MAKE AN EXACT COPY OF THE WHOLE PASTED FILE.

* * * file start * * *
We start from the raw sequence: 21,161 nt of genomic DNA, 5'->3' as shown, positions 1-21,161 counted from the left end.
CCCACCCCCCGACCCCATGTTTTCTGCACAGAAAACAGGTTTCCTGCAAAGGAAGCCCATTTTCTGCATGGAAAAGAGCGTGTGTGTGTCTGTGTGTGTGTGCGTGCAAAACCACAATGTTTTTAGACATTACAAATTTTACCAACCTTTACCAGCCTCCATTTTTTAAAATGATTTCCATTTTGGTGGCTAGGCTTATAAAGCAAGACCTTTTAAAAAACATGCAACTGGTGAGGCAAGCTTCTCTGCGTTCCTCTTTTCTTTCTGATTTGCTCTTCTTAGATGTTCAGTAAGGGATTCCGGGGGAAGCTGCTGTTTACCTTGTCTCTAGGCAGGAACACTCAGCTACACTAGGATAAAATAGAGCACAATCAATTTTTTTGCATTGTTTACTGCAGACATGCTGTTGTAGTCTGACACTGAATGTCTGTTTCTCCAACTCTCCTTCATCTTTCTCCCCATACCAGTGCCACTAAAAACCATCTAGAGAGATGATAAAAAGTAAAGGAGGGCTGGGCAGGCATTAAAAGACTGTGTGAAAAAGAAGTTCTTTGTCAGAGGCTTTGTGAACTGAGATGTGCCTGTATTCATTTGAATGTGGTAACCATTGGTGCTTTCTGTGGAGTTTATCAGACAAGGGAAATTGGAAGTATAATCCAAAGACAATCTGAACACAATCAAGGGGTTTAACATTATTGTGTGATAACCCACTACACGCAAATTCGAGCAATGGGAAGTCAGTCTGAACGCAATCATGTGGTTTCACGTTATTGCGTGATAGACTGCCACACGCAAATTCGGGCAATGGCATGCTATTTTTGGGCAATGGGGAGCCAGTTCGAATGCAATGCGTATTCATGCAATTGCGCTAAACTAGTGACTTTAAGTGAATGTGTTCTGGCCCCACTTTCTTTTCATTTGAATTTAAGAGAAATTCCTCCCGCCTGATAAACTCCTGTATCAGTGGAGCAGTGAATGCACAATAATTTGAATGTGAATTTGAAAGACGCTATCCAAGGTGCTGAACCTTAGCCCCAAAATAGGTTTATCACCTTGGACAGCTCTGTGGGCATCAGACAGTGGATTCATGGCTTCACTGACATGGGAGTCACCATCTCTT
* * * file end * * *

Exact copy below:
We start from the raw sequence: 21,161 nt of genomic DNA, 5'->3' as shown, positions 1-21,161 counted from the left end.
CCCACCCCCCGACCCCATGTTTTCTGCACAGAAAACAGGTTTCCTGCAAAGGAAGCCCATTTTCTGCATGGAAAAGAGCGTGTGTGTGTCTGTGTGTGTGTGCGTGCAAAACCACAATGTTTTTAGACATTACAAATTTTACCAACCTTTACCAGCCTCCATTTTTTAAAATGATTTCCATTTTGGTGGCTAGGCTTATAAAGCAAGACCTTTTAAAAAACATGCAACTGGTGAGGCAAGCTTCTCTGCGTTCCTCTTTTCTTTCTGATTTGCTCTTCTTAGATGTTCAGTAAGGGATTCCGGGGGAAGCTGCTGTTTACCTTGTCTCTAGGCAGGAACACTCAGCTACACTAGGATAAAATAGAGCACAATCAATTTTTTTGCATTGTTTACTGCAGACATGCTGTTGTAGTCTGACACTGAATGTCTGTTTCTCCAACTCTCCTTCATCTTTCTCCCCATACCAGTGCCACTAAAAACCATCTAGAGAGATGATAAAAAGTAAAGGAGGGCTGGGCAGGCATTAAAAGACTGTGTGAAAAAGAAGTTCTTTGTCAGAGGCTTTGTGAACTGAGATGTGCCTGTATTCATTTGAATGTGGTAACCATTGGTGCTTTCTGTGGAGTTTATCAGACAAGGGAAATTGGAAGTATAATCCAAAGACAATCTGAACACAATCAAGGGGTTTAACATTATTGTGTGATAACCCACTACACGCAAATTCGAGCAATGGGAAGTCAGTCTGAACGCAATCATGTGGTTTCACGTTATTGCGTGATAGACTGCCACACGCAAATTCGGGCAATGGCATGCTATTTTTGGGCAATGGGGAGCCAGTTCGAATGCAATGCGTATTCATGCAATTGCGCTAAACTAGTGACTTTAAGTGAATGTGTTCTGGCCCCACTTTCTTTTCATTTGAATTTAAGAGAAATTCCTCCCGCCTGATAAACTCCTGTATCAGTGGAGCAGTGAATGCACAATAATTTGAATGTGAATTTGAAAGACGCTATCCAAGGTGCTGAACCTTAGCCCCAAAATAGGTTTATCACCTTGGACAGCTCTGTGGGCATCAGACAGTGGATTCATGGCTTCACTGACATGGGAGTCACCATCTCTT